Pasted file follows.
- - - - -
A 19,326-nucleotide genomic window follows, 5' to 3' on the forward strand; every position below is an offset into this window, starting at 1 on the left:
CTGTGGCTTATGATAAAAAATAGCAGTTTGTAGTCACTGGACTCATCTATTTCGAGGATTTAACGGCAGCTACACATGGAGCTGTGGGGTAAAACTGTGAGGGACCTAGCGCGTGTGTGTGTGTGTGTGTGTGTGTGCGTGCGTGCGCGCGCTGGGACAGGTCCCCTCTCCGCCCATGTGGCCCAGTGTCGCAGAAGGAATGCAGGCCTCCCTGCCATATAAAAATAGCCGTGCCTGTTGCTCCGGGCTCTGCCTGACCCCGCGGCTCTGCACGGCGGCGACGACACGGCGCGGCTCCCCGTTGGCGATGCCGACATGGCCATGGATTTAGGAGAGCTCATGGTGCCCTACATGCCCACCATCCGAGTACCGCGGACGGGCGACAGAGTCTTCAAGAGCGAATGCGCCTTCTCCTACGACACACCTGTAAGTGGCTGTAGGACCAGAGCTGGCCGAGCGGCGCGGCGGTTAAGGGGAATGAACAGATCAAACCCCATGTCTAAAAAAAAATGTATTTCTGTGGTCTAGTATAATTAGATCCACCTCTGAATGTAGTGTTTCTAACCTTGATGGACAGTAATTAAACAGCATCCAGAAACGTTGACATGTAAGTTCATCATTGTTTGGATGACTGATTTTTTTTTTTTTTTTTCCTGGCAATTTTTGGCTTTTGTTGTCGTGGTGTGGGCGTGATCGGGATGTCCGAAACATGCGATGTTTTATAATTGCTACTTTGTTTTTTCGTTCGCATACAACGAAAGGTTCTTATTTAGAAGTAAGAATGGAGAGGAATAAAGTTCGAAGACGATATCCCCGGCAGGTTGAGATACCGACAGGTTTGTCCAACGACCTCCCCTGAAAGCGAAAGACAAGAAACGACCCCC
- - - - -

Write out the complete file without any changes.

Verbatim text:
A 19,326-nucleotide genomic window follows, 5' to 3' on the forward strand; every position below is an offset into this window, starting at 1 on the left:
CTGTGGCTTATGATAAAAAATAGCAGTTTGTAGTCACTGGACTCATCTATTTCGAGGATTTAACGGCAGCTACACATGGAGCTGTGGGGTAAAACTGTGAGGGACCTAGCGCGTGTGTGTGTGTGTGTGTGTGTGTGCGTGCGTGCGCGCGCTGGGACAGGTCCCCTCTCCGCCCATGTGGCCCAGTGTCGCAGAAGGAATGCAGGCCTCCCTGCCATATAAAAATAGCCGTGCCTGTTGCTCCGGGCTCTGCCTGACCCCGCGGCTCTGCACGGCGGCGACGACACGGCGCGGCTCCCCGTTGGCGATGCCGACATGGCCATGGATTTAGGAGAGCTCATGGTGCCCTACATGCCCACCATCCGAGTACCGCGGACGGGCGACAGAGTCTTCAAGAGCGAATGCGCCTTCTCCTACGACACACCTGTAAGTGGCTGTAGGACCAGAGCTGGCCGAGCGGCGCGGCGGTTAAGGGGAATGAACAGATCAAACCCCATGTCTAAAAAAAAATGTATTTCTGTGGTCTAGTATAATTAGATCCACCTCTGAATGTAGTGTTTCTAACCTTGATGGACAGTAATTAAACAGCATCCAGAAACGTTGACATGTAAGTTCATCATTGTTTGGATGACTGATTTTTTTTTTTTTTTTTCCTGGCAATTTTTGGCTTTTGTTGTCGTGGTGTGGGCGTGATCGGGATGTCCGAAACATGCGATGTTTTATAATTGCTACTTTGTTTTTTCGTTCGCATACAACGAAAGGTTCTTATTTAGAAGTAAGAATGGAGAGGAATAAAGTTCGAAGACGATATCCCCGGCAGGTTGAGATACCGACAGGTTTGTCCAACGACCTCCCCTGAAAGCGAAAGACAAGAAACGACCCCC